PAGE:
What is colic?
The main sign of colic is crying that can last for several hours without an obvious reason. Colic won’t harm your baby or cause any long-term health issues, and most babies outgrow it after 16 weeks.
It is common for babies to cry and have unsettled times. Some babies cry for longer periods and are more unsettled than others, and this is normal.
Your baby may be suffering from colic if they:
- cry for several hours for no reason (they aren’t hungry, nappy is clean and dry, and you’ve tried cuddling them)
- clench their fists
- draw their knees up and are hard to comfort
Crying often occurs in the late afternoon or early evening. It may stop after your baby has a poo, passes gas, or they may continue crying until they fall asleep. They may seem okay for a while and then start crying again – usually at the same time each day or night.
Watch the video below to learn what you can do to help your baby.
How to help your baby
It can be difficult to soothe a baby with colic, but there are a few things you can try to help calm your little one:
- hold your baby upright for feeds and burp them afterwards
- if your baby is breastfed and seems worse after mum eats certain foods, talk to your Plunket nurse, or other Well Child provider
- if your baby is bottle-fed, check you are preparing it correctly
- hold your baby while they are crying and talk to them with a soothing voice
- play soothing music
- keep the lights dimmed
- babies like to move so try gentle swaying, push them in a pram, or use a front pack to carry your baby while you do things around the house
- give your baby a warm bath or a gentle stomach rub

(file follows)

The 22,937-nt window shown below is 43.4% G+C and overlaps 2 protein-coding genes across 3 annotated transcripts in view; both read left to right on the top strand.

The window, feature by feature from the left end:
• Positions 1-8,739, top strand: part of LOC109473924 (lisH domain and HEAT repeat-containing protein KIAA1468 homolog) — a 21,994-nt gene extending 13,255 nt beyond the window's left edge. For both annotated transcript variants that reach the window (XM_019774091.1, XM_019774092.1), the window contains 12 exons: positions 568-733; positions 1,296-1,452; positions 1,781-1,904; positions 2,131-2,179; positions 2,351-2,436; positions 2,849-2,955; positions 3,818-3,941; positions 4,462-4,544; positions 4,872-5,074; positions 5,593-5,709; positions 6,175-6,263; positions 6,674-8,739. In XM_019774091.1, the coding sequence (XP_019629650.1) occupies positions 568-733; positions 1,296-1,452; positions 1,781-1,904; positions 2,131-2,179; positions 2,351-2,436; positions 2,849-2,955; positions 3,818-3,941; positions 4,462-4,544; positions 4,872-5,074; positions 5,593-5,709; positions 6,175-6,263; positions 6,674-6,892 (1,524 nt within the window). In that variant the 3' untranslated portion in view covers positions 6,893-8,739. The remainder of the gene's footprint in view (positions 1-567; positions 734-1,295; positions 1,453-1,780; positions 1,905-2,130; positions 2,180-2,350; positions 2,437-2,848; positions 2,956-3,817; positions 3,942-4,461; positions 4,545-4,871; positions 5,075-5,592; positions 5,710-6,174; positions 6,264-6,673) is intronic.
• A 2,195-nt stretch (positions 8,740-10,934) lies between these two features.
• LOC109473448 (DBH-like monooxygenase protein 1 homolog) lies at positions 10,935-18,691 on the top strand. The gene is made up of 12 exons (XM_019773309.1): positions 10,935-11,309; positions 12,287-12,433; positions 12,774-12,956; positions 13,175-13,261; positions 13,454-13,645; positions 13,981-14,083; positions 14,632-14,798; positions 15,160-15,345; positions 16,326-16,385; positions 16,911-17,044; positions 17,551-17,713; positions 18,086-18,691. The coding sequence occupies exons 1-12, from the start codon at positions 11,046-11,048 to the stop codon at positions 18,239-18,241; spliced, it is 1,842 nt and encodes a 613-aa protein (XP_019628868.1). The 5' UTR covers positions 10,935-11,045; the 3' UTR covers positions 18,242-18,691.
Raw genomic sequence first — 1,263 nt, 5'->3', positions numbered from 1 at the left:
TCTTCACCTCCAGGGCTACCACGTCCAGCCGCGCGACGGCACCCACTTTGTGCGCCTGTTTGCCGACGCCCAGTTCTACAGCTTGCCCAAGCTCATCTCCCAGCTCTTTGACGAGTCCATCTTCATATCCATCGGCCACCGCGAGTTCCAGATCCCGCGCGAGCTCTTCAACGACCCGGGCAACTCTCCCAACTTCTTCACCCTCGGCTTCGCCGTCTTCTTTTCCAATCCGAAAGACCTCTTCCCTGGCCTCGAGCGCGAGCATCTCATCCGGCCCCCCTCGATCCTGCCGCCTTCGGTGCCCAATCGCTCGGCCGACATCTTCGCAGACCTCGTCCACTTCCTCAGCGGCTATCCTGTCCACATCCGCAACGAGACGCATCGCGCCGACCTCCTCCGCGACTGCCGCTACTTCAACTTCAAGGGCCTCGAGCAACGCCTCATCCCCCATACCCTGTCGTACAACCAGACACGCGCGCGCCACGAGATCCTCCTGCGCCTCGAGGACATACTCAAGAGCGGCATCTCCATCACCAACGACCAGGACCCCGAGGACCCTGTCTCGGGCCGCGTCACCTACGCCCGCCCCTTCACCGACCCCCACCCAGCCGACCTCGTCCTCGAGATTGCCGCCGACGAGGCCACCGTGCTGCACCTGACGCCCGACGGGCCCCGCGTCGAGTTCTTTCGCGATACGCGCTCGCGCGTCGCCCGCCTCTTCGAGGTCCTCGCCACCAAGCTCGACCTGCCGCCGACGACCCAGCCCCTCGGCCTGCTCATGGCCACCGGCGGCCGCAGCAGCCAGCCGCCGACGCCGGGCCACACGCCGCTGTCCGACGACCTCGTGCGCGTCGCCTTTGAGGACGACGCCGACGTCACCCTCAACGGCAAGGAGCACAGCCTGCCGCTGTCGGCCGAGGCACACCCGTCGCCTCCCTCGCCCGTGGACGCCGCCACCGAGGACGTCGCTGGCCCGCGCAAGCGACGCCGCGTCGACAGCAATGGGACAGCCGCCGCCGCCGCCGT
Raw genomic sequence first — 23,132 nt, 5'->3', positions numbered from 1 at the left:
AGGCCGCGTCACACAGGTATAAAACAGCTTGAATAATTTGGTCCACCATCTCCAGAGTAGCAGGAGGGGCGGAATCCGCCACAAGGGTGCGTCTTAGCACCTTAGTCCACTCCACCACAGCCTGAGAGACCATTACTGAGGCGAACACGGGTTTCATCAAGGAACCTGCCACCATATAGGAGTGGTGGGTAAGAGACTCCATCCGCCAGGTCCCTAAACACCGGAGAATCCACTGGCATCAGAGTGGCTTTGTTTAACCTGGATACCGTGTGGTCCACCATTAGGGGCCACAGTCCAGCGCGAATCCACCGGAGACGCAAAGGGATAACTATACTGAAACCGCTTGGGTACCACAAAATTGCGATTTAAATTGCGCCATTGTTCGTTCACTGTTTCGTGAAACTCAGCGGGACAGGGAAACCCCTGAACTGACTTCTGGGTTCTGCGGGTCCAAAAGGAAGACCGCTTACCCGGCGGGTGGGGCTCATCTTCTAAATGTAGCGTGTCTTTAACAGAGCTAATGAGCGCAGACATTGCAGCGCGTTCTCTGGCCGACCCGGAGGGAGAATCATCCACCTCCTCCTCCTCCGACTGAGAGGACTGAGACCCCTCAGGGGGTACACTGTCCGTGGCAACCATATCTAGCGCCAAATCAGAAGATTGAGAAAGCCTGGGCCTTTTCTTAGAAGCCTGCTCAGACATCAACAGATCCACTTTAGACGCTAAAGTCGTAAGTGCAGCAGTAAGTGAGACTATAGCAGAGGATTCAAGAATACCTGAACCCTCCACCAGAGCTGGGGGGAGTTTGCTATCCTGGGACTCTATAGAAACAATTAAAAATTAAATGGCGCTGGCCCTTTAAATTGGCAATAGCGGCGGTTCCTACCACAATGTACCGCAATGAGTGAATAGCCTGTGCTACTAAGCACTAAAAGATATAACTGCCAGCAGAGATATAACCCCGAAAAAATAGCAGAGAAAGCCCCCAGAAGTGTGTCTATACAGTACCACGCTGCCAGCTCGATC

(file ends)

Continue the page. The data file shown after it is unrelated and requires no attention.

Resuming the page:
Caring for yourself
Caring for a baby suffering from colic can be exhausting and hard on both you and your whānau.
Sometimes your baby’s crying may really get to you. You may feel frustrated, helpless or angry – this is normal and it’s important to take a break if this happens.
If you are feeling frustrated, stressed or overwhelmed with your baby’s crying:
- give your baby to a trusted whānau member of friend, or put them down in a safe space for a few minutes to take a break
- try to relax with a cup of tea, a book, or calming music
- get some fresh air outside to help you and your baby, try going for a walk with the pram
- call a trusted whānau member or friend, or PlunketLine
Remember to never shake your baby as it can lead to permanent brain damage or death (known as shaken baby syndrome).
When to visit a doctor
Talk to your Plunket nurse, call PlunketLine, or your doctor's office if your baby:
- isn't feeding well
- doesn't settle or continues to cry for long periods
- cry is different from normal. A louder, more urgent or high-pitched cry could be a sign of a more serious illness.
Or if you:
- aren't coping well with the crying
- feel anxious or depressed
- feel your baby's crying has an impact on how you feel about them
- feel the crying is affecting your relationship with your partner.